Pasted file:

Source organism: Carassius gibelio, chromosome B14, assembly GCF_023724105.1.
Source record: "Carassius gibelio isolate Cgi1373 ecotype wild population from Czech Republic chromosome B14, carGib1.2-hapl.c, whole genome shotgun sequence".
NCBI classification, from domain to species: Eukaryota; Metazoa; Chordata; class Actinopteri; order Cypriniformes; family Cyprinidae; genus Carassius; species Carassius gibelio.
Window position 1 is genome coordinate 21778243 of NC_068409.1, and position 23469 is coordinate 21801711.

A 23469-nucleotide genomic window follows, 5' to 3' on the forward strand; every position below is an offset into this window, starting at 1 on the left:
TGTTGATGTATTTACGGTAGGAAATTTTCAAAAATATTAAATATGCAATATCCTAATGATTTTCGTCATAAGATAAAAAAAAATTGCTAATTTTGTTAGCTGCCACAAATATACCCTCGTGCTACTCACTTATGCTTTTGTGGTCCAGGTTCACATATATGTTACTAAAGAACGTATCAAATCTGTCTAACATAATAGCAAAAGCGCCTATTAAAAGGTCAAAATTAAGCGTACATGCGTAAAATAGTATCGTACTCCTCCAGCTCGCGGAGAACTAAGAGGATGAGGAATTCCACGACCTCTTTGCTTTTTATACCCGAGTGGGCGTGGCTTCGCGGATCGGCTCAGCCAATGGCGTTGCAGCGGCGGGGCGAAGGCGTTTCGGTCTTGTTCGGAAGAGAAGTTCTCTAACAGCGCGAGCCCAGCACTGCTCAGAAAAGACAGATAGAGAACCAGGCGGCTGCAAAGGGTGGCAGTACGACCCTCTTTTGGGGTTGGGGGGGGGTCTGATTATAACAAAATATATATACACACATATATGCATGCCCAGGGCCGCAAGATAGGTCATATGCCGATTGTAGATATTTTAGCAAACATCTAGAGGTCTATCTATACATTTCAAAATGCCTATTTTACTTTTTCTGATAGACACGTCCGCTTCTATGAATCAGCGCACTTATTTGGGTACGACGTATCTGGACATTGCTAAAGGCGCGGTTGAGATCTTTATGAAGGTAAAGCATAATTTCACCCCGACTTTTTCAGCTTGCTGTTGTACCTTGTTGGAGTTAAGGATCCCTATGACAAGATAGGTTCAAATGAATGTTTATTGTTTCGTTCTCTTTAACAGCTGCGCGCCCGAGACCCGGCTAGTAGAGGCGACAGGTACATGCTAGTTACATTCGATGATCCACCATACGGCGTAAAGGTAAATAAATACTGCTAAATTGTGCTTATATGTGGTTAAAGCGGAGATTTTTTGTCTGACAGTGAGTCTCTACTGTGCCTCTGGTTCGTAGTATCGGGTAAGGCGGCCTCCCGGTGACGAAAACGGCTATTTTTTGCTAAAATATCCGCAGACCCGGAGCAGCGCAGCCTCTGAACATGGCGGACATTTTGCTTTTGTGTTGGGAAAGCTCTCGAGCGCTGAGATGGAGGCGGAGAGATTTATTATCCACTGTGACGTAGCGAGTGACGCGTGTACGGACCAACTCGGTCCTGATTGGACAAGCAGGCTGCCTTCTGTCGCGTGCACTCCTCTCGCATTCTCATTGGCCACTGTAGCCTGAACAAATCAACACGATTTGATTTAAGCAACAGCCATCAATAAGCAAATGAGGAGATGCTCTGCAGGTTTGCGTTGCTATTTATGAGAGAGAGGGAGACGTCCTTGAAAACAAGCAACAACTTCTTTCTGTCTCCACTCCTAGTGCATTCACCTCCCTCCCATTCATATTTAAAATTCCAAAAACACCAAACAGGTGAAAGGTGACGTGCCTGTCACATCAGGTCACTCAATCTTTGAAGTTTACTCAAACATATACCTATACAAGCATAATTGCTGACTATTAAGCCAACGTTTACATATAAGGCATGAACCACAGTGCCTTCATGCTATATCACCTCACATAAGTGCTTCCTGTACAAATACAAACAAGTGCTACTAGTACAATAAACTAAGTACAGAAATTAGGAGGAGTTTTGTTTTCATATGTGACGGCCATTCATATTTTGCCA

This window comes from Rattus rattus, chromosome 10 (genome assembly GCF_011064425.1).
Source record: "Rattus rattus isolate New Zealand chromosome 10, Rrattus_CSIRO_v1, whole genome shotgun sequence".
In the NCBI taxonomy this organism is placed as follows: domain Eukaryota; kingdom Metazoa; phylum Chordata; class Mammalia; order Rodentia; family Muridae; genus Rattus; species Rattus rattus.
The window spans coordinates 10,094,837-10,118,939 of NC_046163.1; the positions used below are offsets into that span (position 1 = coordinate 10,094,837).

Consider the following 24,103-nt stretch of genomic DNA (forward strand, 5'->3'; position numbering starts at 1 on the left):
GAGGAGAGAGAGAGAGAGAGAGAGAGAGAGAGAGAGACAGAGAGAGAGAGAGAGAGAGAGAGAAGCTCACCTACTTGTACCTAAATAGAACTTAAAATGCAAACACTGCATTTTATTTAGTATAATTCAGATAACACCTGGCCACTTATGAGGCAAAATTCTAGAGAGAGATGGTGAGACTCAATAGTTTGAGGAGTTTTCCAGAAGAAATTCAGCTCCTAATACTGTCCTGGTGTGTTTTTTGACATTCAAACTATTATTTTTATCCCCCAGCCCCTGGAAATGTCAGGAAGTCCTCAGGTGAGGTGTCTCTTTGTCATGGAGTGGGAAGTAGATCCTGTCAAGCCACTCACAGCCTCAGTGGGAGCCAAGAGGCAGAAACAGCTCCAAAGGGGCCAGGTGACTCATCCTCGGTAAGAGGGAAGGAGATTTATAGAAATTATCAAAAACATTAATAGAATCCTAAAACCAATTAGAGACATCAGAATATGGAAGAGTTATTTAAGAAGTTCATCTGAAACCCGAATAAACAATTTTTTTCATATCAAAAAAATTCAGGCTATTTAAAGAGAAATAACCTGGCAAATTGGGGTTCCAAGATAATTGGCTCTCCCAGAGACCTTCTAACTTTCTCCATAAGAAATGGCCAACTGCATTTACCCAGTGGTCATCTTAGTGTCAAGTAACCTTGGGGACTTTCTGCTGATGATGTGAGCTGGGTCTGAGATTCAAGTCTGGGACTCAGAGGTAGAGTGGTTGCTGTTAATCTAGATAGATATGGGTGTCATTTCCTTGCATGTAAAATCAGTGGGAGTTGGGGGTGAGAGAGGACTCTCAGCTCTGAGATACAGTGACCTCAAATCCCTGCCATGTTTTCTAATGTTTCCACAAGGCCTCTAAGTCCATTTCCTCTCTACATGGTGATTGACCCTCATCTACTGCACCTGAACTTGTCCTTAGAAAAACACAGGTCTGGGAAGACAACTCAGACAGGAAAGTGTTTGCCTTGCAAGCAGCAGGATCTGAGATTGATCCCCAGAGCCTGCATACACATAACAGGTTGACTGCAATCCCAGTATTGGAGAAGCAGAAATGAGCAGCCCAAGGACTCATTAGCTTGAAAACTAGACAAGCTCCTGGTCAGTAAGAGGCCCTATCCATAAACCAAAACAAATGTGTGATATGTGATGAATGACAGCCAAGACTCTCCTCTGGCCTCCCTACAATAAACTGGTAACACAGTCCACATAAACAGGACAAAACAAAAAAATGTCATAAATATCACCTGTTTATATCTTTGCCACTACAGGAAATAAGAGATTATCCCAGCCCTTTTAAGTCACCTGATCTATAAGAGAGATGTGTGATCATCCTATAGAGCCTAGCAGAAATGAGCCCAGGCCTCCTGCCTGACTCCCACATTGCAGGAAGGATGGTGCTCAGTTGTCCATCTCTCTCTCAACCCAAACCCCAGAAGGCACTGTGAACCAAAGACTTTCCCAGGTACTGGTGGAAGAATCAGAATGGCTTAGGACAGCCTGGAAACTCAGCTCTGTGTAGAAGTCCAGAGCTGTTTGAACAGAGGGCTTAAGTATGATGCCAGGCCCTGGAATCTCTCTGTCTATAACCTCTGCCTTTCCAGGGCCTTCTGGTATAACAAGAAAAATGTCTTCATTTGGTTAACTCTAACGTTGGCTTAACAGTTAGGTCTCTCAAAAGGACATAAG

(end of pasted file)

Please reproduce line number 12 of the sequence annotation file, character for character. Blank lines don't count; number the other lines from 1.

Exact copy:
GAGGAGAGAGAGAGAGAGAGAGAGAGAGAGAGAGAGACAGAGAGAGAGAGAGAGAGAGAGAGAAGCTCACCTACTTGTACCTAAATAGAACTTAAAATGCAAACACTGCATTTTATTTAGTATAATTCAGATAACACCTGGCCACTTATGAGGCAAAATTCTAGAGAGAGATGGTGAGACTCAATAGTTTGAGGAGTTTTCCAGAAGAAATTCAGCTCCTAATACTGTCCTGGTGTGTTTTTTGACATTCAAACTATTATTTTTATCCCCCAGCCCCTGGAAATGTCAGGAAGTCCTCAGGTGAGGTGTCTCTTTGTCATGGAGTGGGAAGTAGATCCTGTCAAGCCACTCACAGCCTCAGTGGGAGCCAAGAGGCAGAAACAGCTCCAAAGGGGCCAGGTGACTCATCCTCGGTAAGAGGGAAGGAGATTTATAGAAATTATCAAAAACATTAATAGAATCCTAAAACCAATTAGAGACATCAGAATATGGAAGAGTTATTTAAGAAGTTCATCTGAAACCCGAATAAACAATTTTTTTCATATCAAAAAAATTCAGGCTATTTAAAGAGAAATAACCTGGCAAATTGGGGTTCCAAGATAATTGGCTCTCCCAGAGACCTTCTAACTTTCTCCATAAGAAATGGCCAACTGCATTTACCCAGTGGTCATCTTAGTGTCAAGTAACCTTGGGGACTTTCTGCTGATGATGTGAGCTGGGTCTGAGATTCAAGTCTGGGACTCAGAGGTAGAGTGGTTGCTGTTAATCTAGATAGATATGGGTGTCATTTCCTTGCATGTAAAATCAGTGGGAGTTGGGGGTGAGAGAGGACTCTCAGCTCTGAGATACAGTGACCTCAAATCCCTGCCATGTTTTCTAATGTTTCCACAAGGCCTCTAAGTCCATTTCCTCTCTACATGGTGATTGACCCTCATCTACTGCACCTGAACTTGTCCTTAGAAAAACACAGGTCTGGGAAGACAACTCAGACAGGAAAGTGTTTGCCTTGCAAGCAGCAGGATCTGAGATTGATCCCCAGAGCCTGCATACACATAACAGGTTGACTGCAATCCCAGTATTGGAGAAGCAGAAATGAGCAGCCCAAGGACTCATTAGCTTGAAAACTAGACAAGCTCCTGGTCAGTAAGAGGCCCTATCCATAAACCAAAACAAATGTGTGATATGTGATGAATGACAGCCAAGACTCTCCTCTGGCCTCCCTACAATAAACTGGTAACACAGTCCACATAAACAGGACAAAACAAAAAAATGTCATAAATATCACCTGTTTATATCTTTGCCACTACAGGAAATAAGAGATTATCCCAGCCCTTTTAAGTCACCTGATCTATAAGAGAGATGTGTGATCATCCTATAGAGCCTAGCAGAAATGAGCCCAGGCCTCCTGCCTGACTCCCACATTGCAGGAAGGATGGTGCTCAGTTGTCCATCTCTCTCTCAACCCAAACCCCAGAAGGCACTGTGAACCAAAGACTTTCCCAGGTACTGGTGGAAGAATCAGAATGGCTTAGGACAGCCTGGAAACTCAGCTCTGTGTAGAAGTCCAGAGCTGTTTGAACAGAGGGCTTAAGTATGATGCCAGGCCCTGGAATCTCTCTGTCTATAACCTCTGCCTTTCCAGGGCCTTCTGGTATAACAAGAAAAATGTCTTCATTTGGTTAACTCTAACGTTGGCTTAACAGTTAGGTCTCTCAAAAGGACATAAG